The Cyclades contain some of the most popular islands in Greece – including Santorini and Mykonos. At Shearwater Travel we focus on the lesser known gems with lovely walking and where traditional Greek life is still in evidence.
Close to Naxos and therefore ideal for a twin centre holiday, the impressive and wild geography of Amorgos makes for a great destination for walkers. There are fine sandy beaches backed by towering cliffs and the main town of Chora is a charming village of whitewashed houses and Cycladic windmills. This is a very traditional island with many village festivals in the summer and walking is the major attraction. Accommodation is in simple apartments or there are a couple of nice boutique hotels with magnificent views, one of which even has a spa. There are hiking trails for all abilities and the seven main paths are signposted. The trails are known as the Blue Paths because whichever trail you walk on you have fantastic views of the blue Aegean Sea. A decent map showing walking paths exists and can be bought before you go.
Andros is just a ninety minute hydrofoil journey from Athens. Largely due to its numerous underground springs, the countryside is lush and green and a paradise for walkers. Over 170km of routes and paths have been restored and are signposted. And for the really energetic, the Andros Route is a 100km route divided into 10 day sections. Separated by four towering mountain ranges the landscape varies from gushing waterfalls to rugged mountains to sandy beaches. Every village has a communal marble washbasin fed by mountain water and the mineral water from one of the springs on the island, at Sariza, is supposed to be a miracle cure for kidney stones. Accommodation comprises self-catered apartments and cottages and some 3 * hotels. The island has some fine sandy beaches but resorts are low key and the atmosphere remains authentically Greek. There is a decent map of the island showing walking and cycling routes and a walking guide book which you can buy on the island or download as an ebook before you go.
Naxos is the largest island in the Cyclades and has beautiful sandy beaches, lovely Venetian architecture and dramatic inland scenery. Tourism has developed here over the past decade but away from lovely Naxos town the slower Greek pace of life can still be found. You can hire a car to explore the island but the local bus network is also pretty good. There is some lovely walking inland and whilst good maps of the island showing the footpaths can be bought it is also possible to arrange a guide to show you routes. There is also a walking guidebook for the Cyclades which has over ten walks on Naxos. There is a wide variety of accommodation on Naxos including some really lovely stylish boutique hotels either on the coast or further inland and luxury villas as well as smaller family run hotels and apartments. Naxos combines well with Amorgos and Santorini.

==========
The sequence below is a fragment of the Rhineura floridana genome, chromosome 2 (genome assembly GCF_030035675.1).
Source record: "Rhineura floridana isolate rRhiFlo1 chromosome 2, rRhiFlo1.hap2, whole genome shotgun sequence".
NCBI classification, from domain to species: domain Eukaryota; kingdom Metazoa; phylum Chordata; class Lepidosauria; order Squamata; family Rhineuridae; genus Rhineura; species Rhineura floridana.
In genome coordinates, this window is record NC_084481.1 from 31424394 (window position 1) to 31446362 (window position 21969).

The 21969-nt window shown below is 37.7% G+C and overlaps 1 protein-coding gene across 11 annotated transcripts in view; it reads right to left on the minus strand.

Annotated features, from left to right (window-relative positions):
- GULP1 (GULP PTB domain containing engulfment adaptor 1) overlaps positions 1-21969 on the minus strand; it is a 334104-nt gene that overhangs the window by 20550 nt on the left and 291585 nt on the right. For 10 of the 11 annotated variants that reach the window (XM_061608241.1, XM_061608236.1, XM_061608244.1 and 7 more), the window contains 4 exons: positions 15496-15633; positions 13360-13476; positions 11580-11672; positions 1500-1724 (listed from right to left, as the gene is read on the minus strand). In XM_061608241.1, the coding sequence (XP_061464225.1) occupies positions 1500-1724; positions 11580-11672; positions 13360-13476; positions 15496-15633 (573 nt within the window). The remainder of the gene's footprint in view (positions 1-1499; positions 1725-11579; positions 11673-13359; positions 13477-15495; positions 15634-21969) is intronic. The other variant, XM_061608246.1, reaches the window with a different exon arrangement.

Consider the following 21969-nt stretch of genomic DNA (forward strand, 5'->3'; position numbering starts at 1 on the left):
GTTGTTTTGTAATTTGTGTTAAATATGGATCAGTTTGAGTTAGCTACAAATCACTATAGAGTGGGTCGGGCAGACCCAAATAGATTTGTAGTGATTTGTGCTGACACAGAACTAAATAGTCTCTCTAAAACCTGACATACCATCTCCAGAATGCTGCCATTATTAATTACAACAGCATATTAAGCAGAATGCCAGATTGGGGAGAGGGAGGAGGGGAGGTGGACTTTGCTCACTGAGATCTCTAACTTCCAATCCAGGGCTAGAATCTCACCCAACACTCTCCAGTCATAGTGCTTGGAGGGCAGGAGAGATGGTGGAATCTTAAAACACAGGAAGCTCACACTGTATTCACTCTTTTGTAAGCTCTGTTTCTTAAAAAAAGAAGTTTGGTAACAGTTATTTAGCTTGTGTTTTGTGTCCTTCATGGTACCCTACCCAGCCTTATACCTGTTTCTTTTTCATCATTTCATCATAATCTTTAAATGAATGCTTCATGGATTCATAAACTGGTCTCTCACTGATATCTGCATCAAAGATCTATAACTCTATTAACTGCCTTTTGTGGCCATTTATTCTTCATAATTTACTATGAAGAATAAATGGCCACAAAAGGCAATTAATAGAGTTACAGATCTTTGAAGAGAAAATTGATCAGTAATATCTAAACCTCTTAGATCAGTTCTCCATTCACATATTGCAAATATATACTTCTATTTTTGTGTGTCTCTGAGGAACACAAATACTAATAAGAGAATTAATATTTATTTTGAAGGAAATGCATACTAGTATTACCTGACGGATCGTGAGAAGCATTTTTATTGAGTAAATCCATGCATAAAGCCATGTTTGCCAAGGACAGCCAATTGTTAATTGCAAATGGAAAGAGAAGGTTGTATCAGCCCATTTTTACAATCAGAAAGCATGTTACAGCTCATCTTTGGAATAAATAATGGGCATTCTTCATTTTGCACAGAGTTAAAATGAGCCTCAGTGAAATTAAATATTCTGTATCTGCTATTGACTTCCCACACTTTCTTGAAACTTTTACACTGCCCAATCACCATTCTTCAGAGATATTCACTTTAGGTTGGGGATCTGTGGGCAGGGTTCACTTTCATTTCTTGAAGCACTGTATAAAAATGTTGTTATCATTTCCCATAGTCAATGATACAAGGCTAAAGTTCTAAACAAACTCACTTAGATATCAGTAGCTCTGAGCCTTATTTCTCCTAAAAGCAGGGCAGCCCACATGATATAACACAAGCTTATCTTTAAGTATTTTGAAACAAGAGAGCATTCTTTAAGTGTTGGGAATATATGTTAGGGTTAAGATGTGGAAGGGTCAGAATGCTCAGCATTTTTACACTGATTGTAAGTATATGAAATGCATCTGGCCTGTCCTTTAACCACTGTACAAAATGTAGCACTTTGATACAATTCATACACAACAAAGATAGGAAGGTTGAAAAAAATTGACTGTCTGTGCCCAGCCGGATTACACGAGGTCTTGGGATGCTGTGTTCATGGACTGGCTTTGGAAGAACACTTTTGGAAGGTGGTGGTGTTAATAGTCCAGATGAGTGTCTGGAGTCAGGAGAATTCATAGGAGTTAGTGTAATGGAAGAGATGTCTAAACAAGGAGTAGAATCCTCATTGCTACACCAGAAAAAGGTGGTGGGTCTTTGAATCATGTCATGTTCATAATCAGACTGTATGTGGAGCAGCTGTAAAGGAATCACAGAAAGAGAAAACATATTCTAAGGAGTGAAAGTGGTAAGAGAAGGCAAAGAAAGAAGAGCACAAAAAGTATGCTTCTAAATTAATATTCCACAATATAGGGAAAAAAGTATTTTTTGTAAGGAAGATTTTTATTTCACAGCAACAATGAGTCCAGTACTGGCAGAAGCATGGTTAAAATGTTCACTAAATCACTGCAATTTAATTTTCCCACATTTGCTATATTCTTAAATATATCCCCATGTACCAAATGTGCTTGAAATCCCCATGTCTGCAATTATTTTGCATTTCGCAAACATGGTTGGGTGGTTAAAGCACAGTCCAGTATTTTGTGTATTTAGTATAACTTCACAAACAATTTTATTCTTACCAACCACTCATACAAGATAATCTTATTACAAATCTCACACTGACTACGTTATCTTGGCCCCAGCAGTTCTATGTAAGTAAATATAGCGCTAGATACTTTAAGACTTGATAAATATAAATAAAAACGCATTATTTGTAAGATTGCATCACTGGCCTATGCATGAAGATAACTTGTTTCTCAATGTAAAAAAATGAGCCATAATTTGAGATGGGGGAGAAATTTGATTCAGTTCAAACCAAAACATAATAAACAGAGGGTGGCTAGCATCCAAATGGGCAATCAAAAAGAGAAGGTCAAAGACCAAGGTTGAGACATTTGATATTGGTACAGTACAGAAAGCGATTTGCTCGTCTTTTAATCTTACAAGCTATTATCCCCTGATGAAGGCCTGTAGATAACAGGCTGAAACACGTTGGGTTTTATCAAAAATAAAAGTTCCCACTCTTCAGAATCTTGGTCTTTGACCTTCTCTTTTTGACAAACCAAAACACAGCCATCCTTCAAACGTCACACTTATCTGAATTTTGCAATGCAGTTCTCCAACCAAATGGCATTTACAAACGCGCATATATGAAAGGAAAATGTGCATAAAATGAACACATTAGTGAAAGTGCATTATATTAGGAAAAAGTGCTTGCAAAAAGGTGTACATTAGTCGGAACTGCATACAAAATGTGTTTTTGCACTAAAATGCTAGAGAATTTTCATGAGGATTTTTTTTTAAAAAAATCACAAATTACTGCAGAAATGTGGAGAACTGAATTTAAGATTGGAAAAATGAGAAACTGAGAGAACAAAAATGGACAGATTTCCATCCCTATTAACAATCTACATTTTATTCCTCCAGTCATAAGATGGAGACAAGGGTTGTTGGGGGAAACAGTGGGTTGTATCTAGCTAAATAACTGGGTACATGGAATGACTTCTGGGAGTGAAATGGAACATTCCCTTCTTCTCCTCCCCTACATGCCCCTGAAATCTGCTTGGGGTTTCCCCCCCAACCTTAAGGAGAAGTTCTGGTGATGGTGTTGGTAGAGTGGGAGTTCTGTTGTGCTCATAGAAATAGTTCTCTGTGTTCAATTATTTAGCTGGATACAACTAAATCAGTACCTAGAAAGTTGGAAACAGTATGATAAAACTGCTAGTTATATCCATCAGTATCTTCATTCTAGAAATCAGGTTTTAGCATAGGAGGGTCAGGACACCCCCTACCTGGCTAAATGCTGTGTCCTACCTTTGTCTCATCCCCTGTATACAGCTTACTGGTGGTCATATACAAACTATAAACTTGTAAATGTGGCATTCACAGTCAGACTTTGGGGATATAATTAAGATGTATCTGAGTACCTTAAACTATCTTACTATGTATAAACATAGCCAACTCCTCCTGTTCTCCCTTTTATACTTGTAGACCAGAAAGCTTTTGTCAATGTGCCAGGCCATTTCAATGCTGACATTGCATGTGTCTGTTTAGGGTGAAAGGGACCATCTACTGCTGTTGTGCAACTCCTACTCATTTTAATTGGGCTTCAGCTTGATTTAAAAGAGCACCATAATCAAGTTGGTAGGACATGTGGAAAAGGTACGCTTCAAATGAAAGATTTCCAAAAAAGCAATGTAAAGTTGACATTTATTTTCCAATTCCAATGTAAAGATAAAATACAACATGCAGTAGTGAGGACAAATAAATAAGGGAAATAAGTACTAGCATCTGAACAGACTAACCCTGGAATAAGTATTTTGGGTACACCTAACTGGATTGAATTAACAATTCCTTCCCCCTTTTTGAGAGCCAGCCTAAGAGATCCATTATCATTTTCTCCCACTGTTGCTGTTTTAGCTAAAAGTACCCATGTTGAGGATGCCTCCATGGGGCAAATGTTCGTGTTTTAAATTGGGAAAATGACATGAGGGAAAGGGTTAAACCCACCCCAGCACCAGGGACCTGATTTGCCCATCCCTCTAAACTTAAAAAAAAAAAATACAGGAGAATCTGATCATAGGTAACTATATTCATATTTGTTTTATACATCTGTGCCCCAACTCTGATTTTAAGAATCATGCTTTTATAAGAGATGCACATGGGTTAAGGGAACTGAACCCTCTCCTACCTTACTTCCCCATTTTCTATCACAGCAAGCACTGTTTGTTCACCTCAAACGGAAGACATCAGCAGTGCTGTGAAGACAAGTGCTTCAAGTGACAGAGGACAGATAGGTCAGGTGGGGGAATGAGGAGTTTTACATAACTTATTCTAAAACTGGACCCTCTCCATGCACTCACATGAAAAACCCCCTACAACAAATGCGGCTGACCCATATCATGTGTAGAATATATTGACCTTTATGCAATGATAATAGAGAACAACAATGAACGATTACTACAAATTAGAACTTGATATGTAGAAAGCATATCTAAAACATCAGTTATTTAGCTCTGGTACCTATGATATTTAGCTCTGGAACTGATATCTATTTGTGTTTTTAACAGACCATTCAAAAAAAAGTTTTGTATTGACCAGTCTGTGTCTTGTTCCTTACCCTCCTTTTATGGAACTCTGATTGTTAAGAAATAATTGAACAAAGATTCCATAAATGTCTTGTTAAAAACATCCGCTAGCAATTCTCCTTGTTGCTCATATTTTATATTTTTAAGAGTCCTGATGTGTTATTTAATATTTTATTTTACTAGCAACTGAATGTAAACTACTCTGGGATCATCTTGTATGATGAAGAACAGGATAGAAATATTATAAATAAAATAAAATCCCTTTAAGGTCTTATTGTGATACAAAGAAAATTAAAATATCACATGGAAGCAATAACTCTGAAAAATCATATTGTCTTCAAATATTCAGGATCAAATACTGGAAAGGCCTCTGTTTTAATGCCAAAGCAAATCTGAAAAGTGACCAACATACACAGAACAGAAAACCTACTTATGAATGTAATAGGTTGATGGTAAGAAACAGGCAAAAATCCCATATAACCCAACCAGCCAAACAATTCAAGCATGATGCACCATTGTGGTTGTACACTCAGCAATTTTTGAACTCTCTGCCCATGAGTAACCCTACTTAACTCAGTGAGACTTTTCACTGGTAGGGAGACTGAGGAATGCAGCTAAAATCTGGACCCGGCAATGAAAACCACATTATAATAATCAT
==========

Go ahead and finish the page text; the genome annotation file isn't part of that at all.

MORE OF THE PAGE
Sifnos is a beautiful island with uncrowded beaches and crystal clear water. Classic Cycladic villages of whitewashed buildings are dotted all over the island. There are over 220 churches on the island and a number of pottery shops due to the island’s longstanding pottery tradition and clay earth. There are a couple of really stylish boutique hotels on the island as well as some lovely family run hotels and self catering options. There is a well marked network of trails all over the island developed by the municipality. With a good map available there are a number of day walks varying between 3 and 15km. Some of these follow coastal trails. Others take you to the interior of the island.
Despite being a near neighbour of Mykonos, none of the glitz and glamour of the Cyclades’ well known island have transferred across the blue sea to Tinos. It remains little visited by international tourists although popular with domestic tourists and in August there is a well known pilgrimage for Greek pilgrims which makes the island pretty busy. Tinos has pretty villages, lovely windmills, beautiful beaches and good walking in its hilly interior. It combines well with Andros and Syros. There is a network of over 150km trails through varied scenery from gentle hills, to striking granite boulders, past windmills and along the coast. A decent map is available showing the walking paths. Accommodation is low key in small hotels, bed and breakfasts and apartments and rooms.